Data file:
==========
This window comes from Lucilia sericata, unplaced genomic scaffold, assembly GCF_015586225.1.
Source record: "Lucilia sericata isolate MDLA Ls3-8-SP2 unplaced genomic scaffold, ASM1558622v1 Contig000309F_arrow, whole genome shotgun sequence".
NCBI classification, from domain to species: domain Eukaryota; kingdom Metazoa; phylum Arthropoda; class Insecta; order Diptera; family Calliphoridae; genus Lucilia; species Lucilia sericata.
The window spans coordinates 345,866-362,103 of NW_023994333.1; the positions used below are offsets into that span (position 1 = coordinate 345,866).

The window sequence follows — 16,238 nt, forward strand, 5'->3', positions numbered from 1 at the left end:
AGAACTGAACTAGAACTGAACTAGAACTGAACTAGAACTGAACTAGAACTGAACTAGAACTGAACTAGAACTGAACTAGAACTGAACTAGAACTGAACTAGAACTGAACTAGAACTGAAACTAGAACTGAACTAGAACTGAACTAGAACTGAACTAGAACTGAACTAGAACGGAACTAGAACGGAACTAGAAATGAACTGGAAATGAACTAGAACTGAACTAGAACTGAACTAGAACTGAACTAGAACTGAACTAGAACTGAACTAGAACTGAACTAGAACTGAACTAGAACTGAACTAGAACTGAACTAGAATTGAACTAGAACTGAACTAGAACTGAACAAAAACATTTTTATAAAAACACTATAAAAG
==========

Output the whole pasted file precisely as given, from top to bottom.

This window comes from Lucilia sericata, unplaced genomic scaffold, assembly GCF_015586225.1.
Source record: "Lucilia sericata isolate MDLA Ls3-8-SP2 unplaced genomic scaffold, ASM1558622v1 Contig000309F_arrow, whole genome shotgun sequence".
NCBI classification, from domain to species: domain Eukaryota; kingdom Metazoa; phylum Arthropoda; class Insecta; order Diptera; family Calliphoridae; genus Lucilia; species Lucilia sericata.
The window spans coordinates 345,866-362,103 of NW_023994333.1; the positions used below are offsets into that span (position 1 = coordinate 345,866).

The window sequence follows — 16,238 nt, forward strand, 5'->3', positions numbered from 1 at the left end:
AGAACTGAACTAGAACTGAACTAGAACTGAACTAGAACTGAACTAGAACTGAACTAGAACTGAACTAGAACTGAACTAGAACTGAACTAGAACTGAACTAGAACTGAACTAGAACTGAAACTAGAACTGAACTAGAACTGAACTAGAACTGAACTAGAACTGAACTAGAACGGAACTAGAACGGAACTAGAAATGAACTGGAAATGAACTAGAACTGAACTAGAACTGAACTAGAACTGAACTAGAACTGAACTAGAACTGAACTAGAACTGAACTAGAACTGAACTAGAACTGAACTAGAACTGAACTAGAATTGAACTAGAACTGAACTAGAACTGAACAAAAACATTTTTATAAAAACACTATAAAAG